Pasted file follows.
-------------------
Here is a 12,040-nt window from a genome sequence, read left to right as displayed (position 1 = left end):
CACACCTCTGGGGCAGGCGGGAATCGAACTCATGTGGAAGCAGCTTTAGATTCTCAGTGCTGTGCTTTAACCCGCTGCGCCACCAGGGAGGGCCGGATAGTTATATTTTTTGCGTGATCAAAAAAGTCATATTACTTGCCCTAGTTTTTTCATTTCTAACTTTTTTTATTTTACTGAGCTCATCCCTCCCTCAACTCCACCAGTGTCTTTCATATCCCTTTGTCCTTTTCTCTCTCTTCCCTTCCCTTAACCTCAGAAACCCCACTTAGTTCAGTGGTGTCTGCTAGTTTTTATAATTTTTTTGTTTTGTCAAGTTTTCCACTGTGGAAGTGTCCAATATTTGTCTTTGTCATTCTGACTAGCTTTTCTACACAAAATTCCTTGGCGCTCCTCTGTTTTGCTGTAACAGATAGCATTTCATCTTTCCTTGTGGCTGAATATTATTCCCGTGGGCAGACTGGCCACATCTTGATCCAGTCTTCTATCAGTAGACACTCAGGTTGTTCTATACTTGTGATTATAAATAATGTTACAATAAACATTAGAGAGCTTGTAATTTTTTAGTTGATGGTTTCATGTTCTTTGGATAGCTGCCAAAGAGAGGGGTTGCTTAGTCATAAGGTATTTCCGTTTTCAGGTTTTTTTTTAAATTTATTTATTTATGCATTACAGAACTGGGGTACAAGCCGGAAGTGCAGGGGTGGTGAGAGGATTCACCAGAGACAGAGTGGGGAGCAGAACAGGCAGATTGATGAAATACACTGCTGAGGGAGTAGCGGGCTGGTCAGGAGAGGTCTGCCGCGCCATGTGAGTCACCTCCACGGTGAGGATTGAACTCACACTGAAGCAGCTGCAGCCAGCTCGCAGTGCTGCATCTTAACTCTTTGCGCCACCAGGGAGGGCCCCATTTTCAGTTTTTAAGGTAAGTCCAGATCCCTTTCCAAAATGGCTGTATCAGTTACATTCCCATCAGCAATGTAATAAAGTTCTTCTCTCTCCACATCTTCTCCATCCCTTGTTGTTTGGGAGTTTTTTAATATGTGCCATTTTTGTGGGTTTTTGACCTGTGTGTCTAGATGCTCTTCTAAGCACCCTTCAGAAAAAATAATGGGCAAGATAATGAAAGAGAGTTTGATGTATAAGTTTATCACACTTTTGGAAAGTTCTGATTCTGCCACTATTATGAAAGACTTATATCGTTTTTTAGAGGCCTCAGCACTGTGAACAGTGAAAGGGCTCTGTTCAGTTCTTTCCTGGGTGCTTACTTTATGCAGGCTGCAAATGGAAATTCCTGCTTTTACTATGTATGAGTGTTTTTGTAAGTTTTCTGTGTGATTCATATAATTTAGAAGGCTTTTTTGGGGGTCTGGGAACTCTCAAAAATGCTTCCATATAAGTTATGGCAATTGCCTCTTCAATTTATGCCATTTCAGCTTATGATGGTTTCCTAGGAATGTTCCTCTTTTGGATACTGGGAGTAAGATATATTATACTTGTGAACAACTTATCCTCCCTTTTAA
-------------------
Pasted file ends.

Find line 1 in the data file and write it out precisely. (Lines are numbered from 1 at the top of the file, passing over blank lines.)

Here is a 12,040-nt window from a genome sequence, read left to right as displayed (position 1 = left end):